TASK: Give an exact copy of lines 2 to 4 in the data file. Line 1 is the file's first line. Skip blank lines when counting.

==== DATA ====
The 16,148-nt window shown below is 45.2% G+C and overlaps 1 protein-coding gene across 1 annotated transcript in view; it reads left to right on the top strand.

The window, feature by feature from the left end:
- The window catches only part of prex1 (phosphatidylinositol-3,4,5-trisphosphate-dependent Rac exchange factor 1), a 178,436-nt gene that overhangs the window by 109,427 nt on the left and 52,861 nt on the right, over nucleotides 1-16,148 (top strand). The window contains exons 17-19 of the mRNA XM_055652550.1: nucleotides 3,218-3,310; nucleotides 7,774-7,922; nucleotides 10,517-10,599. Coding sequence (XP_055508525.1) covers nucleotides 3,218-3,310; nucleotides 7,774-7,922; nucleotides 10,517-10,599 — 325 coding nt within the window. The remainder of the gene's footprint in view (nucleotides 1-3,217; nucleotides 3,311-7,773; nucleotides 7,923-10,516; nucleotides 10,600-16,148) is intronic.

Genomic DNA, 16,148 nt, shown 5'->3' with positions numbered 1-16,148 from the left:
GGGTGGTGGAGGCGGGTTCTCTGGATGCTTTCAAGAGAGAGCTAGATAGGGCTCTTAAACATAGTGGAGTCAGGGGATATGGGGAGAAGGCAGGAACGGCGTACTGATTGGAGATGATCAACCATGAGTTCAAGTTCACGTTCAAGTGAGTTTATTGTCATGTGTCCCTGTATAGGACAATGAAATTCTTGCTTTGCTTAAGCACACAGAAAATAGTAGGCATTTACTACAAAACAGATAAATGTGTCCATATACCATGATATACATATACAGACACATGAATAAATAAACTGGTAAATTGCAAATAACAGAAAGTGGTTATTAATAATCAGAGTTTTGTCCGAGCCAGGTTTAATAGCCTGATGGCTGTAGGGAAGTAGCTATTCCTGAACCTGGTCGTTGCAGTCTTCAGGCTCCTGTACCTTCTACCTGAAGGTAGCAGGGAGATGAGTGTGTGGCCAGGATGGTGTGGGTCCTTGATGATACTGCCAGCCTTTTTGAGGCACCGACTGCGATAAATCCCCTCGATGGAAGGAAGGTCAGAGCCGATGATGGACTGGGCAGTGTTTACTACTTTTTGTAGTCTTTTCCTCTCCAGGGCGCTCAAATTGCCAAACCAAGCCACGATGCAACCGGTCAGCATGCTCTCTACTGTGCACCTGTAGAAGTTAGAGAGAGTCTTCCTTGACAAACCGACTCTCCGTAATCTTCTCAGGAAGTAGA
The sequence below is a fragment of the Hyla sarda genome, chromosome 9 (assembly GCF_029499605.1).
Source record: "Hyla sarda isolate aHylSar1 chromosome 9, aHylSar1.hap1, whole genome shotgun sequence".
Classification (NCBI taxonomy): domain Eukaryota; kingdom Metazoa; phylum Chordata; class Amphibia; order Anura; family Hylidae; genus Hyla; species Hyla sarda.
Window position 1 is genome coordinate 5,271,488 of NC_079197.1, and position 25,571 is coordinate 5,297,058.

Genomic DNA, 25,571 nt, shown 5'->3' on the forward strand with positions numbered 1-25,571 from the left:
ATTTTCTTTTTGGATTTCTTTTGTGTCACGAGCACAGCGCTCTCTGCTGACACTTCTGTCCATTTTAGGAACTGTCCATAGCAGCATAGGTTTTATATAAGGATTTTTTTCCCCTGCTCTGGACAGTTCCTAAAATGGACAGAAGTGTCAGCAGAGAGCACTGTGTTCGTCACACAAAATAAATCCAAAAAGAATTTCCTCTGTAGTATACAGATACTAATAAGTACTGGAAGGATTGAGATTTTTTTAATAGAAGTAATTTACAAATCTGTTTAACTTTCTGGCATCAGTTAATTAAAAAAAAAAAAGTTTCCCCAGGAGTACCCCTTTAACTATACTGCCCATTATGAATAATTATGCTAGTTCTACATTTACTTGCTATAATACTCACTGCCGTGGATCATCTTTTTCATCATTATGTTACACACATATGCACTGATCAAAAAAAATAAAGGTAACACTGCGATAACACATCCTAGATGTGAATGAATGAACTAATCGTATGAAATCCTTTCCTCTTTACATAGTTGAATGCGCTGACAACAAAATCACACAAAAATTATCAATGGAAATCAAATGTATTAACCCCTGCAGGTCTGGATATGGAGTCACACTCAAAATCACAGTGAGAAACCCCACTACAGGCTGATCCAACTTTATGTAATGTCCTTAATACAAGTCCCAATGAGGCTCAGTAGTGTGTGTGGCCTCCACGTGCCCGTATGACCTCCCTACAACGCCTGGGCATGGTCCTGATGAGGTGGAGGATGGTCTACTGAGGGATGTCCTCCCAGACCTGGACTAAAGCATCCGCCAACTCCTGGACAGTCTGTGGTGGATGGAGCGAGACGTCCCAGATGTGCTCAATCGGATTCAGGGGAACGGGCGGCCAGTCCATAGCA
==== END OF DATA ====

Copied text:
The window, feature by feature from the left end:
- The window catches only part of prex1 (phosphatidylinositol-3,4,5-trisphosphate-dependent Rac exchange factor 1), a 178,436-nt gene that overhangs the window by 109,427 nt on the left and 52,861 nt on the right, over nucleotides 1-16,148 (top strand). The window contains exons 17-19 of the mRNA XM_055652550.1: nucleotides 3,218-3,310; nucleotides 7,774-7,922; nucleotides 10,517-10,599. Coding sequence (XP_055508525.1) covers nucleotides 3,218-3,310; nucleotides 7,774-7,922; nucleotides 10,517-10,599 — 325 coding nt within the window. The remainder of the gene's footprint in view (nucleotides 1-3,217; nucleotides 3,311-7,773; nucleotides 7,923-10,516; nucleotides 10,600-16,148) is intronic.

Genomic DNA, 16,148 nt, shown 5'->3' with positions numbered 1-16,148 from the left: